Looking for a Used Gallardo in your area?
CarGurus has 186 nationwide Gallardo listings starting at $84,900.
Average User Score
4 ⁄ 5 stars
Based on 1 review
2013 Lamborghini Gallardo Overview
Overall User Score
Based on 1 review
The Gallardo’s drive is coming to an end, but before it bows Lamborghini wants to give it one last shot of adrenaline—or at least some makeup to cover the wrinkles. Here it comes in the form of a slight aesthetic massage that adds more angles and trapezoids to front and back, as well as a round of fresh complaints from the peanut gallery.
Of course, anyone who complains about angles on a Lamborghini simply hasn’t been paying attention during the last few… eh… decades. The days of the Muira are 40 years gone, and nary of curve has been seen since. Perhaps as a result, most of the coverage of this update has glossed over the best part: new 19-inch aluminum wheels in matte black with polished spokes. It’s the most attractive change Lambo has made, with an appropriate nod to yesteryear.
For 2013 you get a choice, as this styling “update” gets applied only to all-wheel-drive (AWD) Gallardos—rear-wheel-drive (RWD) versions stay the same as last year, strangely. The drivetrain stays the same as well, with a direct-injected, 5.2-liter, mid-mounted V10 offering between 550 and 570 hp, depending on application. The secret to that sauce can be found in the flood of numbers that follow each Gallardo trim: the LP 550-2 gets you 550 hp and RWD, while in the LP 570-4… you get the idea. But don’t forget the 397 lb-ft of torque that’s also on tap, available at 6,500 rpm as opposed to peak hp’s 8,000-rpm line. If you choose the 6-speed, 3-pedal manual (and you’d better grab it now, as the Gallardo’s replacement won’t offer one), you’ll see a return at the pump of 12 mpg city/20 highway, and if you go with the 6-speed automated manual, you’ll pick up 1 more mpg around town. Either way, you’ll get to 60 mph in around 3.5 seconds.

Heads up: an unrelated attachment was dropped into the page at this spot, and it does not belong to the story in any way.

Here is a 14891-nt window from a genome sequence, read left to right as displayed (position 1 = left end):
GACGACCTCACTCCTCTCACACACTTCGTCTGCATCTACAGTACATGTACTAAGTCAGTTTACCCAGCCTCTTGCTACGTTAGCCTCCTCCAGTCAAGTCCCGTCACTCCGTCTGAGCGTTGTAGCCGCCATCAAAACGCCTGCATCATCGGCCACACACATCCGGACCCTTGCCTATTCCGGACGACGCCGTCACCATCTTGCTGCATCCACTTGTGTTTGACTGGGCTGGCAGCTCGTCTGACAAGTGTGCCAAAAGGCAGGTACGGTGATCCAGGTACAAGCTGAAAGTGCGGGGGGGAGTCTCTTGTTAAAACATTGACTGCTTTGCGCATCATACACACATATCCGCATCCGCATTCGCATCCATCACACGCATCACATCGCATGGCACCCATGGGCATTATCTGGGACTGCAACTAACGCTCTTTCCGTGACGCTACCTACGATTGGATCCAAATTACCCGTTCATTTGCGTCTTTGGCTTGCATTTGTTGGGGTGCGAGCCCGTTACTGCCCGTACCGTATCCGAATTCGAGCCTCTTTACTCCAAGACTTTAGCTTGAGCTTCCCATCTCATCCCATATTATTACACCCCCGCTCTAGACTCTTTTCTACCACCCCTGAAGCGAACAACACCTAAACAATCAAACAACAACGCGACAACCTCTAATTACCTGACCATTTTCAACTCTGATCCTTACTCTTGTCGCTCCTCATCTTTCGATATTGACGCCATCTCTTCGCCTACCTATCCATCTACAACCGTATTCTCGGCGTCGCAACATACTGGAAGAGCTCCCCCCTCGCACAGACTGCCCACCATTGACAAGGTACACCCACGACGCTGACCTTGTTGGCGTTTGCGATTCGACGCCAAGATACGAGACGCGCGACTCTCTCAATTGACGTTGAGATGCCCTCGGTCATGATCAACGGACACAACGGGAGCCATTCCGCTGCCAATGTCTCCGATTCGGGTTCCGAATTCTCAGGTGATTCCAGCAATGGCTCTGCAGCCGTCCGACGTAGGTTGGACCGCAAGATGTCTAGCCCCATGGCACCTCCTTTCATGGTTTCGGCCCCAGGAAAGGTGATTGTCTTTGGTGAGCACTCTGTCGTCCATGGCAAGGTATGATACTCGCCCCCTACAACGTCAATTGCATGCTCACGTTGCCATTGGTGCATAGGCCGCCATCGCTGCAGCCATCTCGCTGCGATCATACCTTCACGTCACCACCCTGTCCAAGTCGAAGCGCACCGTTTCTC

That means you’ve got 6 options for your particular flavor of Gallardo: RWD in coupe and convertible, AWD in same (with 560 hp) and the manic 570-hp versions titled the LP 570-4 Superleggera and LP 570-4 Spyder Performante.
For further flair, Lambo has made available a Style Package that will toss some gloss black paint on the underside of the front spoiler as well as the front and rear grilles and rear trim. Snazzy. And for those who go all-out in their supercars, the Superleggera and Spyder Performante are now available with the Edizione Tecnica option, which adds a fixed rear wing and carbon ceramic brakes, as well as some funky unique color options.
Lamborghini is betting these changes will be enough to incite some extra interest in its “Baby Bull” before the company finally puts it out to pasture, but perhaps it's waving the wrong color cape? Methinks a bit of purposeful propaganda centering around the dwindling opportunity to operate your own clutch pedal might make for healthier headlines. But then, maybe no one cares anymore. Regardless, the Gallardo is almost gone. Time to pony up or watch the opportunity scream past.
A CarGurus contributor since 2008, Michael started his career writing about cars with the SCCA - winning awards during his time as editor of Top End magazine. Since then, his journalistic travels have taken him from NY to Boston to CA, completing a cross-country tour on a restored vintage Suzuki. While his preference is for fine German automobiles - and the extra leg room they so often afford - his first automobile memories center around impromptu Mustang vs. Corvette races down the local highway, in the backseat of his father's latest acquisition.